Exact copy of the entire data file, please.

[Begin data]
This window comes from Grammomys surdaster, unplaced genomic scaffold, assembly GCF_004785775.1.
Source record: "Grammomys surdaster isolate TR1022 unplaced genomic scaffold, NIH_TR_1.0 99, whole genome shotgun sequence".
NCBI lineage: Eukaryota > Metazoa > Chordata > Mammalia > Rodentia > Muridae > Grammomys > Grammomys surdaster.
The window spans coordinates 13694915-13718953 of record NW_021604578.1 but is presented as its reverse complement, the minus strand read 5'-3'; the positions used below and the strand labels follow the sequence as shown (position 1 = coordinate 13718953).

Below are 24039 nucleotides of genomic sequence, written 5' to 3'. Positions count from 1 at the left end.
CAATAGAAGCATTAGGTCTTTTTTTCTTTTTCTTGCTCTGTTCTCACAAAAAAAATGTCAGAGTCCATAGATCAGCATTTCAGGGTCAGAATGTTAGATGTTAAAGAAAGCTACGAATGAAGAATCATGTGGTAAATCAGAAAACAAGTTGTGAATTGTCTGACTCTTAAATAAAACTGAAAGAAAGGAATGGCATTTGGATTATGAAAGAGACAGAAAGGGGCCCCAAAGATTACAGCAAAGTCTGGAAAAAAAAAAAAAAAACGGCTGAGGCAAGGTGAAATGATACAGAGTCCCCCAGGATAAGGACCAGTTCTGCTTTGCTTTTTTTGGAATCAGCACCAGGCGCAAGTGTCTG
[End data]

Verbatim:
This window comes from Grammomys surdaster, unplaced genomic scaffold, assembly GCF_004785775.1.
Source record: "Grammomys surdaster isolate TR1022 unplaced genomic scaffold, NIH_TR_1.0 99, whole genome shotgun sequence".
NCBI lineage: Eukaryota > Metazoa > Chordata > Mammalia > Rodentia > Muridae > Grammomys > Grammomys surdaster.
The window spans coordinates 13694915-13718953 of record NW_021604578.1 but is presented as its reverse complement, the minus strand read 5'-3'; the positions used below and the strand labels follow the sequence as shown (position 1 = coordinate 13718953).

Below are 24039 nucleotides of genomic sequence, written 5' to 3'. Positions count from 1 at the left end.
CAATAGAAGCATTAGGTCTTTTTTTCTTTTTCTTGCTCTGTTCTCACAAAAAAAATGTCAGAGTCCATAGATCAGCATTTCAGGGTCAGAATGTTAGATGTTAAAGAAAGCTACGAATGAAGAATCATGTGGTAAATCAGAAAACAAGTTGTGAATTGTCTGACTCTTAAATAAAACTGAAAGAAAGGAATGGCATTTGGATTATGAAAGAGACAGAAAGGGGCCCCAAAGATTACAGCAAAGTCTGGAAAAAAAAAAAAAAAACGGCTGAGGCAAGGTGAAATGATACAGAGTCCCCCAGGATAAGGACCAGTTCTGCTTTGCTTTTTTTGGAATCAGCACCAGGCGCAAGTGTCTG